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Refugees to be repatriated to ease unemployment

By Bill Samii
Vol. 3, No. 1,
January 3, 2000

On the heels of a melee in Qom, where 200 Iraqi refugees left their camp and staged a demonstration, Interior Minister Abdolvahed Musavi-Lari promised that the Iraqis would not be forcibly repatriated. Moreover, he said, no Iraqi refugee had ever been sent back against his wishes. But like many other Iranian officials, Musavi-Lari was being economical with the truth.

The Iranian parliament recently adopted a law compelling the government to "expel all foreign workers with no work permits by the end of the next Iranian calendar year [20 March 2001] and transfer them to their home countries," IRNA reported on 16 November. Anybody who employs an illegal worker after that date will be fined up to 10 times the minimum daily wage of the worker for every day he or she was employed illegally.

The adoption of such a decision while parliamentarians consider the Third Five-Year Development Plan reflects their concern about Iran's high unemployment rate and the Plan's call for the creation of 700,000 to 850,000 jobs a year. The roughly two million refugees Iran hosts are a drain on scarce government revenues (see "RFE/RL Iran Report,"31 May 1999), but they also are seen as an additional factor in the unemployment problem. According to observers in Iran, however, the refugees are not the cause of unemployment and expelling them will not serve as a long-term solution.

Afghans, who make up about three-quarters of the refugee population, are seen as the greatest threat, because they work very cheaply and supposedly take jobs from Iranians. "There must be an end to the employment of foreign workers, and the fact that some 500,000 to 600,000 Afghan workers are currently working here has become a very complicated matter for our workers," Kuh-Dasht Parliamentarian Esmail Dusti said in the 25 September issue of Shiraz's "Nim-Negah." Dusti, who is second secretary of the Labor and Social Affairs Committee, expressed a widespread concern that an Iranian worker can be easily replaced by an Afghan who will work more cheaply. In Sistan va Baluchistan Province they form a third of the total population, "Guzarish-i Ruz" reported on 20 October, and they use forged documents and buy property.

Other refugees, including the Iraqis, also face discrimination. "Few people know that Iraqis in Iran have been stripped of all their human rights," according to an open letter to President Mohammad Khatami published in London's Arabic- language "al-Hayat" newspaper in October. Harassment and forced repatriation of Iraqi refugees has increased recently, but they have faced legal problems for many years. The Saudi-owned pan- Arab "al-Wasat" weekly detailed some of the problems in a late- October issue. When the Iraqis arrive in Iran, they are usually given a "Green Card" valid for one year. Card-holders must stay in the town where the card was issued, and they may not buy property, open bank accounts, marry Iranians, or enter any legal contracts. They do not have any employment rights, according to "al-Wasat."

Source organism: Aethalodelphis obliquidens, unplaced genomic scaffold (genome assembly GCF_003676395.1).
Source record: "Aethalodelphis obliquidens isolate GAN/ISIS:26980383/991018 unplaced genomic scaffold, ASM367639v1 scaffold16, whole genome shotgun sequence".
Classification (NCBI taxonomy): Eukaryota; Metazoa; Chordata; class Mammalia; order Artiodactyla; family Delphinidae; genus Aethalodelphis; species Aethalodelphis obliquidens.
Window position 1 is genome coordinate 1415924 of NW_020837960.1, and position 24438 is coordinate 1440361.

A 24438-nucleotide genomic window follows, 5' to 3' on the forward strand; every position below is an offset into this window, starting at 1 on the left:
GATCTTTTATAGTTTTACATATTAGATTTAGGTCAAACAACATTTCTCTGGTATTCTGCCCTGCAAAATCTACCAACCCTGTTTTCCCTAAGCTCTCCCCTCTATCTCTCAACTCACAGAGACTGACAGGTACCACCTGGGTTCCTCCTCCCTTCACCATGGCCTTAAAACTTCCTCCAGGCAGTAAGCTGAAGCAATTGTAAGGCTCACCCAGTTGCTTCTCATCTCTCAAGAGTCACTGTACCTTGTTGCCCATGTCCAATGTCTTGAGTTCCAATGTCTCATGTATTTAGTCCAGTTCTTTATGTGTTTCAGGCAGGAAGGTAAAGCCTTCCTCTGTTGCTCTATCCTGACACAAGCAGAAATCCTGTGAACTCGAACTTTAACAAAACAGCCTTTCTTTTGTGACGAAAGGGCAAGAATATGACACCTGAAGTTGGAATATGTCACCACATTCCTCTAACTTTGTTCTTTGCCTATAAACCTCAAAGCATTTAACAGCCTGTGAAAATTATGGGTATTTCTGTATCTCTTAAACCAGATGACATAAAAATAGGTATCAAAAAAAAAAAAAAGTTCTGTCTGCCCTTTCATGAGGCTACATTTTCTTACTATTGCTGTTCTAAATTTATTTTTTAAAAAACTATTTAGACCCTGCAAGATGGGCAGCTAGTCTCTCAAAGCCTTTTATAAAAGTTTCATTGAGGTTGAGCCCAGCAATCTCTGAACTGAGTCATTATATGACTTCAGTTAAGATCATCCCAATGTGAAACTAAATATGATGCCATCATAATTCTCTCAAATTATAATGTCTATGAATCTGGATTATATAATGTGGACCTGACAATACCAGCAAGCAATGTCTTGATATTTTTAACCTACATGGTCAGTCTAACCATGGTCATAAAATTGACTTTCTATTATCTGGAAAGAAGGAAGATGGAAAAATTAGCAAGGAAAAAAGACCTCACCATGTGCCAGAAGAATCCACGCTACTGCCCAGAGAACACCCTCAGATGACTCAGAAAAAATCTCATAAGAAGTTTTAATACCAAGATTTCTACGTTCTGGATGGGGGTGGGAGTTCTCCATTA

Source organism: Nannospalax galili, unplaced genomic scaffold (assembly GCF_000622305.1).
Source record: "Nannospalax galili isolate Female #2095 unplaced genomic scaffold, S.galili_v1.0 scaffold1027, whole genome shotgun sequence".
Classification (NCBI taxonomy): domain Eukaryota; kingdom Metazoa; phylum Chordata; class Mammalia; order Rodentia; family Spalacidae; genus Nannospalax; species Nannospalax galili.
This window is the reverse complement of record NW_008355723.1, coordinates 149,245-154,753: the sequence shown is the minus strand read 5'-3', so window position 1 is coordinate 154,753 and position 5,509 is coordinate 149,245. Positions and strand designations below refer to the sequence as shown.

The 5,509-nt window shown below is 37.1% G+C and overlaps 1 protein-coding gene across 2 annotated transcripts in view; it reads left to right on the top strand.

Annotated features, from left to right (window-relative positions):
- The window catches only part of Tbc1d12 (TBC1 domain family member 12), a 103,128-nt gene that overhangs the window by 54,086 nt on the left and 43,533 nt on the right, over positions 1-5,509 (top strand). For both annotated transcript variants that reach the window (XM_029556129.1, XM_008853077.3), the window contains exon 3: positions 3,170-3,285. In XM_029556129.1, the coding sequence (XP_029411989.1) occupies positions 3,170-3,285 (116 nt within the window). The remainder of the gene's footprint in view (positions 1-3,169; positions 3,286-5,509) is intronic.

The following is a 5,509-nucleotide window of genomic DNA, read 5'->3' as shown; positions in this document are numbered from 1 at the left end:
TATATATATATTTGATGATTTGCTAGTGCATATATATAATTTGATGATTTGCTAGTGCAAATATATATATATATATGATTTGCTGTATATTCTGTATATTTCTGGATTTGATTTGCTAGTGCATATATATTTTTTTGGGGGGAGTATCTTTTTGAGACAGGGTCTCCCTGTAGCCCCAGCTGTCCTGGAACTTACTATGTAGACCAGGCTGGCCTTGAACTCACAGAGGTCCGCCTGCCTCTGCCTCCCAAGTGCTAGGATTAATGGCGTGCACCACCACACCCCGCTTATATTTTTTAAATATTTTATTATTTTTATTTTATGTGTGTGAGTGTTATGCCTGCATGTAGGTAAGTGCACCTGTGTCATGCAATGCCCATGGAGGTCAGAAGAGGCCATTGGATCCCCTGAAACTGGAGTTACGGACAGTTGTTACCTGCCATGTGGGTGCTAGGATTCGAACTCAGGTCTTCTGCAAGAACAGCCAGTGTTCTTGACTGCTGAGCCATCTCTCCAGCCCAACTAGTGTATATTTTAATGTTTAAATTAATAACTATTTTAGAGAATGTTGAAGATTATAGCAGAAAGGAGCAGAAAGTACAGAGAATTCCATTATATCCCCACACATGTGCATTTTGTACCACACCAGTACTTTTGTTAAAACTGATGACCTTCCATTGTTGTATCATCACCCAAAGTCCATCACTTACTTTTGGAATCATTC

Faleeh Baghdadi, chairman of the board of Tehran's Islamic Union of Iraqi Engineers (IUIE), described other problems faced by his compatriots in an interview with the 20 November "Iran Daily." Baghdadi said regular identification documents are not issued to people of Iraqi origin, which makes pursuit of higher education "a virtual impossibility." Work permits are not renewed, nor are new ones issued to Iraqis. Also, the Labor Ministry has imposed a cap on salaries for Iraqis. Baghdadi claimed that the salary ceiling for an Iraqi supervisor is 500,000 rials a month (about $285 at the official rate), while the ceiling for a West European, North American, Brazilian, or Japanese is 4,270,000 rials a month (about $2440 at the official rate).

The harassment refugees encounter led "al-Badr" a publication affiliated with the Iran-based Supreme Council for Islamic Revolution in Iraq -- to say that President Mohammad Khatami's "dialogue of civilizations" should be preceded by a "dialogue of neighborhoods." Baghdadi of the IUIE rejected suggestions that foreign workers are to blame. He said: "The question of unemployment among Iranian youth is real enough, but the real culprit is unstable management and not the Iraqis or Afghans."

Other observers do not blame refugees for Iran's unemployment problems, either. Economist Farshad Momeni, Azad University head Abdullah Jasbi, and Parliamentarian Alireza Mahjoub, who is also Secretary-General of the state-affiliated Workers House and a founder of the Islamic Labor Party, described some of the most serious causal factors in interviews with the 19 October "Iran Daily." Among them are inappropriate monetary and commercial policies, insufficient capital investment, and unattractive interest rates. Deputy head of the Plan and Budget Organization Masud Nili is one of the main architects of the Third Five-Year Plan. He said: "If we want to have a more tolerable unemployment rate of 10.5 - 12 percent by the plan's end, we must boost investment."